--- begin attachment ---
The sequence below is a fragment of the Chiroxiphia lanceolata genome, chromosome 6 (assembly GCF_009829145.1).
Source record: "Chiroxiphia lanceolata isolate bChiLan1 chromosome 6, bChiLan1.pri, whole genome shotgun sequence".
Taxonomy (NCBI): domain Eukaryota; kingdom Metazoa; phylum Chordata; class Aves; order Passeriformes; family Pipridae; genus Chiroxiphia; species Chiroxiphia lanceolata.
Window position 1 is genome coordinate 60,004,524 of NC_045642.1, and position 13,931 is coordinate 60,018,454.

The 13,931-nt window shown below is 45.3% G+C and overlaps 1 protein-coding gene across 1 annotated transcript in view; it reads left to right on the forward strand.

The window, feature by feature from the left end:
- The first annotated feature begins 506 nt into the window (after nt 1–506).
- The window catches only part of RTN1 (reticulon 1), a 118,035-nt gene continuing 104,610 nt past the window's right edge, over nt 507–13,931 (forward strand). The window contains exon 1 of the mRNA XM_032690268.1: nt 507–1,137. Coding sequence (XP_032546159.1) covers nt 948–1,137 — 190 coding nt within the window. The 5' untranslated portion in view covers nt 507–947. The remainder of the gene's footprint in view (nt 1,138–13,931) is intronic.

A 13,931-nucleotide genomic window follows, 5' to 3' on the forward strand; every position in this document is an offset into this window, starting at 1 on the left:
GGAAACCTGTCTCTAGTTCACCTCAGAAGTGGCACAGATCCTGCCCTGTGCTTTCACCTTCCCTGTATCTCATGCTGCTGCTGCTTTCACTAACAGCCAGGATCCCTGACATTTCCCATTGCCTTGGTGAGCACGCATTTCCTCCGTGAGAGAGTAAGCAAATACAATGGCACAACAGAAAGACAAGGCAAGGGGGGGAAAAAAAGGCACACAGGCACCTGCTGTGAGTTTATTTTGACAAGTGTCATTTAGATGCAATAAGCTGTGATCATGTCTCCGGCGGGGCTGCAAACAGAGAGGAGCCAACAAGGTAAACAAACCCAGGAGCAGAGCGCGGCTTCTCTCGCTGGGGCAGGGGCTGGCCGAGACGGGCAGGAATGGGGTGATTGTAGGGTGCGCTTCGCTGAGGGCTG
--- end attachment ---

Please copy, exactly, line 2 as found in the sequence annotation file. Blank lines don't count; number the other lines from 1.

Source record: "Chiroxiphia lanceolata isolate bChiLan1 chromosome 6, bChiLan1.pri, whole genome shotgun sequence".